Tag Archives: blogging

I Stink At Blogging

It’s June 22, and I just realized that my last blog post was two months ago. Unless you’re a famous author like George R.R. Martin and know that you can blog whenever you feel like it, and hundreds or thousands of people will still read you, blogging is supposed to be more of a regular thing, something you maintain, like toned triceps or abs. My husband is good at this, this blogging thing, as is his colleague, Chuck Wendig, who seems to fire-breathe copy while I sit on my front porch, laptop open, shitting kittens over every word, fussing with phrasing, trying to recall everything Jim Shepard said when I was at Sirenland this past March. And maybe Chuck shits kittens over every word, too. He’s just more of a pro about it.

So the blog gathered dust (it’s also undergoing a redesign because I’m tired of all this blue). Meanwhile, I was traveling, writing, and getting published, so no complaints here. I had my first piece for AFAR, about camping in New York City. Then, there was an essay I wrote about a waiter I met in Havana last month. That same week, my first article for The Week was published, so I felt a bit splattered across the Internet in a short amount of time. Is this how Chuck Wendig and George R.R. Martin feel when their stories go viral (certainly more viral than I ever will), and when people they don’t know comment on what they wrote? It’s a cool, weird experience that I am still getting used to.

And while I haven’t been blogging, I have been reading—a lot. I finished Naomi J. Williams’ brilliant “Landfalls”, which I scored as a free gift for attending the annual One Story Debutante Ball. I didn’t know anything about Ms. Williams or the book; I literally picked it up at a table because I liked the cover—18th-century ships being bullied by moody green waves—and I love me a good journey story. I brought the book to Cuba with me last month, and had to keep putting it down because it was so good. Now I’m reading Louise Erdrich’s “LaRose,” which is equally gripping. In between, I tried reading Cynthia D’Aprix Sweeney’s blockbuster novel “The Nest,” and got 104 pages in before I decided I can’t take reading about affluent white New Yorkers anymore and the shit storms they create for themselves. Same thing happened this past winter with Aidan Donnelley Rowley’s “The Ramblers,” though there, I only lasted 40 pages. Rowley’s blog is titled “Ivy League Insecurities.” I started wondering if I should have such an emotionally-charged, socioeconomically-loaded blog title, but only came up with “State School Struggles” before recalling that I had learned—after graduating from state school—that alliteration is for amateurs, and, really, just plain uncool.

I’ll try to blog more often for those dedicated 2.5 readers out there, but in the next few weeks, I have something I’m working on for The Scofield, a mega-thinky platform led by the intrepid Tyler Malone (thanks, Tyler!) and a few assignments about Cuba I gotta focus on, and writing about Cuba always makes me happy. I can’t explain it. I’m a blonde suburban mom who grew up in the Snow Belt, who studied French instead of Spanish, and I’m as gringa as they come. But Cuba feels right. Maybe I’ll blog about that someday.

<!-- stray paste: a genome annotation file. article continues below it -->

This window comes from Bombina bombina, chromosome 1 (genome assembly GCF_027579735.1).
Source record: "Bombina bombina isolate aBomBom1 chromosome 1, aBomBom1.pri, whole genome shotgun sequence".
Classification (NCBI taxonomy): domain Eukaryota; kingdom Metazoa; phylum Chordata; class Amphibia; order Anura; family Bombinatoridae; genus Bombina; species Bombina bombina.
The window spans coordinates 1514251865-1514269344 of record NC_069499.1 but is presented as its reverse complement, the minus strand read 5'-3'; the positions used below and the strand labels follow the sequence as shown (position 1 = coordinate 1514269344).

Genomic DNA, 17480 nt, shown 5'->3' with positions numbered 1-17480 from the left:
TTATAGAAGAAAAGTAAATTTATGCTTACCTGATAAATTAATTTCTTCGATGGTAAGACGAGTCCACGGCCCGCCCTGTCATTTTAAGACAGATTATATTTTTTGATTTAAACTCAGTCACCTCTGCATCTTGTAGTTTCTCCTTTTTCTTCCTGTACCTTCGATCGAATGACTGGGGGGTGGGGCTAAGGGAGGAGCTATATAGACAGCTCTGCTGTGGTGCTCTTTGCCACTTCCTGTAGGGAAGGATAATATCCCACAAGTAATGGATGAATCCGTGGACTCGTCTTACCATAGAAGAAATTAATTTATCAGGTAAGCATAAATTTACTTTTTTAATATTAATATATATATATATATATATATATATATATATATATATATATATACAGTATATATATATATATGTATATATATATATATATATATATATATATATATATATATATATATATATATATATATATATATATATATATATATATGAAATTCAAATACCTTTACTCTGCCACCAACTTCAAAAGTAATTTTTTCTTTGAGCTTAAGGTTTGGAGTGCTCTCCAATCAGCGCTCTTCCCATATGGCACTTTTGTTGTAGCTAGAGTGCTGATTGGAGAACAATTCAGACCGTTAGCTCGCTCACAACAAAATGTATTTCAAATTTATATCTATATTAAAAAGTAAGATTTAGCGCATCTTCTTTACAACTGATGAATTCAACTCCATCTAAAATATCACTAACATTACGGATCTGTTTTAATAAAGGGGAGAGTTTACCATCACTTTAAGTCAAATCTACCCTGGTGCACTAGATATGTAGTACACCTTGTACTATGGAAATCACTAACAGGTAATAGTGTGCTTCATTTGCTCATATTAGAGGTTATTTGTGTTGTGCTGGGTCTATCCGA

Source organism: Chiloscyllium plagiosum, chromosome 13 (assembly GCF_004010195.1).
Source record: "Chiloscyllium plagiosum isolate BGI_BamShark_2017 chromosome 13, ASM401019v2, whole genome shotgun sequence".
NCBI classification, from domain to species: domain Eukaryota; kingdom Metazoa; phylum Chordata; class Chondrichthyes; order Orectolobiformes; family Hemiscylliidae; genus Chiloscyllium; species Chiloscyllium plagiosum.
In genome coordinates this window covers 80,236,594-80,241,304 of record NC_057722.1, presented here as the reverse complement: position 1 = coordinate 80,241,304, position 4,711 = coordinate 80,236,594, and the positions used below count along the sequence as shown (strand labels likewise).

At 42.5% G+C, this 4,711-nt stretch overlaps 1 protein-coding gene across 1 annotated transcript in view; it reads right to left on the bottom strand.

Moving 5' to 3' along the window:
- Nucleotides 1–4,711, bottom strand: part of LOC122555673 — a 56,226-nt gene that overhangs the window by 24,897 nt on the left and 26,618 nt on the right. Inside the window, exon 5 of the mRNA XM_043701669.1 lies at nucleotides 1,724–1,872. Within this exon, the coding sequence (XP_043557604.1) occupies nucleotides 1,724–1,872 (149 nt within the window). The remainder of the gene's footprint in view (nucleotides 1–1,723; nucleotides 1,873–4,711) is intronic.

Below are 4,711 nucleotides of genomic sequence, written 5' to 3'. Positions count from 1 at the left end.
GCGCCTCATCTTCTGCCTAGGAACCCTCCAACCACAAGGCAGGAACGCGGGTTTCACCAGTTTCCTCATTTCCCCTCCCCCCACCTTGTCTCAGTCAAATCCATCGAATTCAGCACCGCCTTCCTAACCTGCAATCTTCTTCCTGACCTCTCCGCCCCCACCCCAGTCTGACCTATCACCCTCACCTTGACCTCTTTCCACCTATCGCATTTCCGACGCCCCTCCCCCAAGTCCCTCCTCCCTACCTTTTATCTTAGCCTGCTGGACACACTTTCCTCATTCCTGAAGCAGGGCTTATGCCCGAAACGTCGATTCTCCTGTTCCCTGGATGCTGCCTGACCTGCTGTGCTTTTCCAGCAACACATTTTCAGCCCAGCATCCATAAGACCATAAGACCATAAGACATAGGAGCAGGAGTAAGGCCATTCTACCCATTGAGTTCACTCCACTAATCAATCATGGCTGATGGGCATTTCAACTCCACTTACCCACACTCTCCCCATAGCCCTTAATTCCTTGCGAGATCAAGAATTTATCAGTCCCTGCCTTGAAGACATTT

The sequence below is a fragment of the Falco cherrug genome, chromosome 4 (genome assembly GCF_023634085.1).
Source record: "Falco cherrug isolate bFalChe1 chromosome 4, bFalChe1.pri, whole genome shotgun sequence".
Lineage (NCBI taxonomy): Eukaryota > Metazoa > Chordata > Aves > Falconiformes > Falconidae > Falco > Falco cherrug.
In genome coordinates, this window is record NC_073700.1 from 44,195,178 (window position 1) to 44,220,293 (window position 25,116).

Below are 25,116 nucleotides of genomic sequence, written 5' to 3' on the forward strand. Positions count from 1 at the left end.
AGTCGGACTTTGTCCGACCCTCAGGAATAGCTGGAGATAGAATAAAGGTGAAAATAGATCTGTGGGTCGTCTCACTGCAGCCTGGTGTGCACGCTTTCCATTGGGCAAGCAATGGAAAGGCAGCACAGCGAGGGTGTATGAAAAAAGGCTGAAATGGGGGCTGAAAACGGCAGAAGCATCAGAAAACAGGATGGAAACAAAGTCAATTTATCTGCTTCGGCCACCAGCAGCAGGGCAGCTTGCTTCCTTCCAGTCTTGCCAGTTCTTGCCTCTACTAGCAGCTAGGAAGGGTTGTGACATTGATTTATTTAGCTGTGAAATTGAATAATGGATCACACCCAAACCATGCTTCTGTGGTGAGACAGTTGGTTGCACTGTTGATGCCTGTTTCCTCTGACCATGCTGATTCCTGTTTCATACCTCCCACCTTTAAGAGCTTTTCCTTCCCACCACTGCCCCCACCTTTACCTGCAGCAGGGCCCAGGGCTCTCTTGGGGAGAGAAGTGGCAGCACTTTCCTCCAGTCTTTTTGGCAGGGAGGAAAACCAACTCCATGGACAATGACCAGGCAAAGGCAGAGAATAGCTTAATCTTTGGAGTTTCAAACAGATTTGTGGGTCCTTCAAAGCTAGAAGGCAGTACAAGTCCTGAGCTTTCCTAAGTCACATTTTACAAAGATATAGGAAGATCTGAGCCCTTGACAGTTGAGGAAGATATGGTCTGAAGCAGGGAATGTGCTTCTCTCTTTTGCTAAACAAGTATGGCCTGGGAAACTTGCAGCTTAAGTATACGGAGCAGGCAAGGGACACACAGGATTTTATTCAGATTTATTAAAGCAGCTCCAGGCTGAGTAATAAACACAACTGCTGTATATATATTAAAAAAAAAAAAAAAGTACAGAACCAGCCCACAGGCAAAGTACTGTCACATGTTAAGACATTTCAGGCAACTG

Tomorrow marks the 10th anniversary of my blog. The first thing I ever wrote was about the tiny bathroom in our tiny apartment in an old building located in an obnoxious strip mall of a town hugging the Hudson River. I hated the place but was distracted by motherhood and paying the rent. I had a toddler in diapers and a boss who was incredibly mean at a job I despised. I created this blog because he was so verbally abusive, constantly telling me I couldn’t write for crap. This blog was my middle finger to him, and, here we are a decade later, with people hiring me after reading my blog and deciding I could indeed effectively string sentences.


That editor, who developed a reputation for berating young women at work, was eventually fired, and I went on to work for other abusive or screwed up people who occupied that tier of middle management in New York City. Three years ago, I quit that scene, but I still blog for no other reason than to just write something that is not to spec, without a word count, maybe even lacking focus. My own little online soapbox that occasionally gets some attention. Who knew?

Many blogs are outlets for navel-gazing. I’ve never been all that interested in exploring myself or my feelings; I much prefer looking outward and jotting observations. That eventually translated into some travel writing assignments, and lately I’ve been building up that part of the portfolio. This month, I have a piece in the November issue of National Geographic Traveler and my fourth piece for the Los Angeles Times travel section appears this weekend. Last month, I had a highly trafficked piece in Guernica, an idea that just landed in my lap while on vacation in San Francisco. Recently, editors have been saying nice things about my writing, which as any writer will tell you, never gets old. So things are good.

To celebrate our 10-year wedding anniversary, Mike and I went to Daniel. To celebrate my 10-year blogging anniversary tomorrow, I’ll be cleaning a chicken coop and vacuuming our living room even though blogging can be as much as fun as marriage and any excuse to have cake and champagne is a good excuse. Over the course of this blog, I changed jobs a number of times, but I’m still married to the same guy, we have a healthy, happy sixth grader, we dragged her to nine countries and several states, and to paraphrase Dani Shapiro, I’m still writing—and getting paid for it! We’re all still here, still chugging along, still doing our thing minus one loud, miserable editor, and come to think of it, that’s worth cake and champagne after all.